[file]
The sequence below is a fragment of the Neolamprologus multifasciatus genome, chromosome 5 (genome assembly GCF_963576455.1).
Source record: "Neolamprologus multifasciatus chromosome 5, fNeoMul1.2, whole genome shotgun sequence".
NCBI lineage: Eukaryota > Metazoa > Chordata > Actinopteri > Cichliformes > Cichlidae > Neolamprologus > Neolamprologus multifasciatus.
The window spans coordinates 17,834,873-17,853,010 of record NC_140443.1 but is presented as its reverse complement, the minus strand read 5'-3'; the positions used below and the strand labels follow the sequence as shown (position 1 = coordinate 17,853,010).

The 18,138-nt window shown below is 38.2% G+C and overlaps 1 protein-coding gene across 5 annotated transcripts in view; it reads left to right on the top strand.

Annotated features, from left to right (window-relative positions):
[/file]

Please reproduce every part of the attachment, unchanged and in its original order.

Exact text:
The sequence below is a fragment of the Neolamprologus multifasciatus genome, chromosome 5 (genome assembly GCF_963576455.1).
Source record: "Neolamprologus multifasciatus chromosome 5, fNeoMul1.2, whole genome shotgun sequence".
NCBI lineage: Eukaryota > Metazoa > Chordata > Actinopteri > Cichliformes > Cichlidae > Neolamprologus > Neolamprologus multifasciatus.
The window spans coordinates 17,834,873-17,853,010 of record NC_140443.1 but is presented as its reverse complement, the minus strand read 5'-3'; the positions used below and the strand labels follow the sequence as shown (position 1 = coordinate 17,853,010).

The 18,138-nt window shown below is 38.2% G+C and overlaps 1 protein-coding gene across 5 annotated transcripts in view; it reads left to right on the top strand.

Annotated features, from left to right (window-relative positions):